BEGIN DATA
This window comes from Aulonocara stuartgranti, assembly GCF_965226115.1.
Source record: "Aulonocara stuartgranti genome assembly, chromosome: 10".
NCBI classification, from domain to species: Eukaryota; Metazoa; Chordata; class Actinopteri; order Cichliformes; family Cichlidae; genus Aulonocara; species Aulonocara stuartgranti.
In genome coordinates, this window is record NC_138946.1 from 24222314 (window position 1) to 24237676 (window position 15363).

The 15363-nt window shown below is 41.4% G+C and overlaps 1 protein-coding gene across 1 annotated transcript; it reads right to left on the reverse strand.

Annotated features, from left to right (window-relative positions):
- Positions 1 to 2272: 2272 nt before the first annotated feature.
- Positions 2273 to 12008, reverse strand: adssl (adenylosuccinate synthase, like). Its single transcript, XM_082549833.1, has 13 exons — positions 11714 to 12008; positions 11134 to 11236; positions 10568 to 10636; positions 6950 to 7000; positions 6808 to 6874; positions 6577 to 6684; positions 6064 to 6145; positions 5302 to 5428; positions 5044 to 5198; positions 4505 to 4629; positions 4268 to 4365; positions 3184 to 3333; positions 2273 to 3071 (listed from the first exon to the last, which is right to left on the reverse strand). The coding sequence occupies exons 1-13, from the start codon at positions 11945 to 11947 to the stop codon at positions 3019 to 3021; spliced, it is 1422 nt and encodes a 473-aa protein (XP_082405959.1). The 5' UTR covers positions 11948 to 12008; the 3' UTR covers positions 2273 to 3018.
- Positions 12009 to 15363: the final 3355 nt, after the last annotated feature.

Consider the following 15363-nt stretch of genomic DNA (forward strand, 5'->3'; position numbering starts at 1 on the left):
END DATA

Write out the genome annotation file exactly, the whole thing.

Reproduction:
This window comes from Aulonocara stuartgranti, assembly GCF_965226115.1.
Source record: "Aulonocara stuartgranti genome assembly, chromosome: 10".
NCBI classification, from domain to species: Eukaryota; Metazoa; Chordata; class Actinopteri; order Cichliformes; family Cichlidae; genus Aulonocara; species Aulonocara stuartgranti.
In genome coordinates, this window is record NC_138946.1 from 24222314 (window position 1) to 24237676 (window position 15363).

The 15363-nt window shown below is 41.4% G+C and overlaps 1 protein-coding gene across 1 annotated transcript; it reads right to left on the reverse strand.

Annotated features, from left to right (window-relative positions):
- Positions 1 to 2272: 2272 nt before the first annotated feature.
- Positions 2273 to 12008, reverse strand: adssl (adenylosuccinate synthase, like). Its single transcript, XM_082549833.1, has 13 exons — positions 11714 to 12008; positions 11134 to 11236; positions 10568 to 10636; positions 6950 to 7000; positions 6808 to 6874; positions 6577 to 6684; positions 6064 to 6145; positions 5302 to 5428; positions 5044 to 5198; positions 4505 to 4629; positions 4268 to 4365; positions 3184 to 3333; positions 2273 to 3071 (listed from the first exon to the last, which is right to left on the reverse strand). The coding sequence occupies exons 1-13, from the start codon at positions 11945 to 11947 to the stop codon at positions 3019 to 3021; spliced, it is 1422 nt and encodes a 473-aa protein (XP_082405959.1). The 5' UTR covers positions 11948 to 12008; the 3' UTR covers positions 2273 to 3018.
- Positions 12009 to 15363: the final 3355 nt, after the last annotated feature.

Consider the following 15363-nt stretch of genomic DNA (forward strand, 5'->3'; position numbering starts at 1 on the left):